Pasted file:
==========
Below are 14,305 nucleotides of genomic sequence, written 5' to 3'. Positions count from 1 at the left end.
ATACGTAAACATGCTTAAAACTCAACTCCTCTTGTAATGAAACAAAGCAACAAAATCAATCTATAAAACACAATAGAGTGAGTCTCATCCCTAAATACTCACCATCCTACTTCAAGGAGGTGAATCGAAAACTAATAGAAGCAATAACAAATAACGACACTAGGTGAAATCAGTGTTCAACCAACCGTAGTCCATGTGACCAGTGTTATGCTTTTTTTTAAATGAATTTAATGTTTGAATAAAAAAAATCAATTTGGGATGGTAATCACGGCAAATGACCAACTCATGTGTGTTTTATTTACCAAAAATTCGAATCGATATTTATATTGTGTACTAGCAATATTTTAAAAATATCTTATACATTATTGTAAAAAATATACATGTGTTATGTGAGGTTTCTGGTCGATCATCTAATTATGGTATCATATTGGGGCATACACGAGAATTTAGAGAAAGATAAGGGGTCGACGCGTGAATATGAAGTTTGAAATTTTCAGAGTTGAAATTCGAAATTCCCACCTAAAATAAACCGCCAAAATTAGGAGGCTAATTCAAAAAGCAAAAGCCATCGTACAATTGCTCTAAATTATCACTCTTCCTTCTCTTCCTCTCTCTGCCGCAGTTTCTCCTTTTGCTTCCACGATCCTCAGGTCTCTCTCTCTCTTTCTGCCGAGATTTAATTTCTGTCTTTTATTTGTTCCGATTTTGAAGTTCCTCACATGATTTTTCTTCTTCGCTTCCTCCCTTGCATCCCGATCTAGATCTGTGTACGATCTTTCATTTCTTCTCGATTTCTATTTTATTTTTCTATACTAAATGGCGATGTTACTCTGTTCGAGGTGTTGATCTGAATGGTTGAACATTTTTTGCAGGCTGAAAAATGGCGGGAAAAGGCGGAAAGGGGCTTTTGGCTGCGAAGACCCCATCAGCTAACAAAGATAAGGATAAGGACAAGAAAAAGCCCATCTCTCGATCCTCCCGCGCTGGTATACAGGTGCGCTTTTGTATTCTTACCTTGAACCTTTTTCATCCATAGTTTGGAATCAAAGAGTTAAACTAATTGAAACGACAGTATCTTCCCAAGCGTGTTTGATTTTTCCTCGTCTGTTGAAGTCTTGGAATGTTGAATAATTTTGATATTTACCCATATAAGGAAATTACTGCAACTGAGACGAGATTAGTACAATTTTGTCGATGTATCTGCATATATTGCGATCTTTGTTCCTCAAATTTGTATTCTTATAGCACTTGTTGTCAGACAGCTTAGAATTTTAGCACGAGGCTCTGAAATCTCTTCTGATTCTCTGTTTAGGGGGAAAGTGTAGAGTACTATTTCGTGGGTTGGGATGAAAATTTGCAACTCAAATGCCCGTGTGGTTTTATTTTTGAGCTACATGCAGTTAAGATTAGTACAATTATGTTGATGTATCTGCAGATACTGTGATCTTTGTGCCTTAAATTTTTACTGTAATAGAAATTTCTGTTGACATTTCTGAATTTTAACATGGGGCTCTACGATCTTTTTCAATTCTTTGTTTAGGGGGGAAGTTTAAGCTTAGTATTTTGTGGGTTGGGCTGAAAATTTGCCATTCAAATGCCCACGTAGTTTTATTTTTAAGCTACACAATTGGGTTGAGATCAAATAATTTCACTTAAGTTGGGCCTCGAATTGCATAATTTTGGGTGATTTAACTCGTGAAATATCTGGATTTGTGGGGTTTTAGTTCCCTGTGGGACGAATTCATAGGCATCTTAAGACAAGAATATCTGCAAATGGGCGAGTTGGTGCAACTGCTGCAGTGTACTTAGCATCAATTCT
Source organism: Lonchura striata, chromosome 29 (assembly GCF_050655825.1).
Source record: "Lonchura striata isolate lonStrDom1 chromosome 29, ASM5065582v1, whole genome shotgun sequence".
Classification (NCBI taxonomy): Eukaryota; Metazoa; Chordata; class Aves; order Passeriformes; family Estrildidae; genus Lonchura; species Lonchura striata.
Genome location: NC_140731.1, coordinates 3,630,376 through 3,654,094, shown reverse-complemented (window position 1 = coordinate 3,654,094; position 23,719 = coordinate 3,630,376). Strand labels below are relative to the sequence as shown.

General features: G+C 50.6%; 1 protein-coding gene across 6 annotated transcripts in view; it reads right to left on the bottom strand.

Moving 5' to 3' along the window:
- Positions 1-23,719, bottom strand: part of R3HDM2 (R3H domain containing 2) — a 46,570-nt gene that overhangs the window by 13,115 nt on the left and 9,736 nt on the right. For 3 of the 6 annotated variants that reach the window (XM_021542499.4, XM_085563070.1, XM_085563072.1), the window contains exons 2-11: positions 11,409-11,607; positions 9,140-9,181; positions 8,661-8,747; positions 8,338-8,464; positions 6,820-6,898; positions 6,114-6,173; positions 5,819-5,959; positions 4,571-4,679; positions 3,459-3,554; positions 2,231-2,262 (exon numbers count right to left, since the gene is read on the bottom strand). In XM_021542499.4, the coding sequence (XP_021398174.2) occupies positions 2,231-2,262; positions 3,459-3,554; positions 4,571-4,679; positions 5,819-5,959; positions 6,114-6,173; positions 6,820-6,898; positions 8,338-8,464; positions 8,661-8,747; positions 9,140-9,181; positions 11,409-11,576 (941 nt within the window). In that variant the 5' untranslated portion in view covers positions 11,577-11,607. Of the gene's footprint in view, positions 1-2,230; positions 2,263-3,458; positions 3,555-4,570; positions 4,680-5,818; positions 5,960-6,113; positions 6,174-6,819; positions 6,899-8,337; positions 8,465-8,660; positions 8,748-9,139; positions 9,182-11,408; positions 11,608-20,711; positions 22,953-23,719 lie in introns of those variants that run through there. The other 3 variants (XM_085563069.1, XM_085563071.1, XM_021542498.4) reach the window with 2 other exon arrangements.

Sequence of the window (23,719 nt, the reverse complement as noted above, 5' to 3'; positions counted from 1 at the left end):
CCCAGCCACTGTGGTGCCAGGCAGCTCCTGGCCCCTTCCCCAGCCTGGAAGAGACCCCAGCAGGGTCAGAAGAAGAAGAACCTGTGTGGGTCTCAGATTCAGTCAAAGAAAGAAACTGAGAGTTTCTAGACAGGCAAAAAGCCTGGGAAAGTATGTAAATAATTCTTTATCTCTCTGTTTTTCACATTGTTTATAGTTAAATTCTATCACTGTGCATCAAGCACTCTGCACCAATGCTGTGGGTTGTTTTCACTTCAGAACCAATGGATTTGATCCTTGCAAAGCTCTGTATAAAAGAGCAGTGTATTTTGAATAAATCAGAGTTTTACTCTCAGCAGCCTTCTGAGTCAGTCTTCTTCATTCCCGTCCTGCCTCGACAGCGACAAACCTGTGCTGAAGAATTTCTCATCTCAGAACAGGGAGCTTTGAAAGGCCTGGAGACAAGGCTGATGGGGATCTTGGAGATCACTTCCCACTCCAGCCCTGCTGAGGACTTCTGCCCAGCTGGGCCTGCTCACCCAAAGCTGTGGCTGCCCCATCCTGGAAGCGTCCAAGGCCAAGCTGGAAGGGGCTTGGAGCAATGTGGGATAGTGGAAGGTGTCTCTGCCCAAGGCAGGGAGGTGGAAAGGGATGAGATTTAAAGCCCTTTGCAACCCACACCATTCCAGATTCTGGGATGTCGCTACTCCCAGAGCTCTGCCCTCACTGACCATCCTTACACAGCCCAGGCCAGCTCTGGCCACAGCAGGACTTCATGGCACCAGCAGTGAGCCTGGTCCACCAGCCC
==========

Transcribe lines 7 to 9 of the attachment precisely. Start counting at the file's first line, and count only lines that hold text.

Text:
General features: G+C 50.6%; 1 protein-coding gene across 6 annotated transcripts in view; it reads right to left on the bottom strand.

Moving 5' to 3' along the window:
- Positions 1-23,719, bottom strand: part of R3HDM2 (R3H domain containing 2) — a 46,570-nt gene that overhangs the window by 13,115 nt on the left and 9,736 nt on the right. For 3 of the 6 annotated variants that reach the window (XM_021542499.4, XM_085563070.1, XM_085563072.1), the window contains exons 2-11: positions 11,409-11,607; positions 9,140-9,181; positions 8,661-8,747; positions 8,338-8,464; positions 6,820-6,898; positions 6,114-6,173; positions 5,819-5,959; positions 4,571-4,679; positions 3,459-3,554; positions 2,231-2,262 (exon numbers count right to left, since the gene is read on the bottom strand). In XM_021542499.4, the coding sequence (XP_021398174.2) occupies positions 2,231-2,262; positions 3,459-3,554; positions 4,571-4,679; positions 5,819-5,959; positions 6,114-6,173; positions 6,820-6,898; positions 8,338-8,464; positions 8,661-8,747; positions 9,140-9,181; positions 11,409-11,576 (941 nt within the window). In that variant the 5' untranslated portion in view covers positions 11,577-11,607. Of the gene's footprint in view, positions 1-2,230; positions 2,263-3,458; positions 3,555-4,570; positions 4,680-5,818; positions 5,960-6,113; positions 6,174-6,819; positions 6,899-8,337; positions 8,465-8,660; positions 8,748-9,139; positions 9,182-11,408; positions 11,608-20,711; positions 22,953-23,719 lie in introns of those variants that run through there. The other 3 variants (XM_085563069.1, XM_085563071.1, XM_021542498.4) reach the window with 2 other exon arrangements.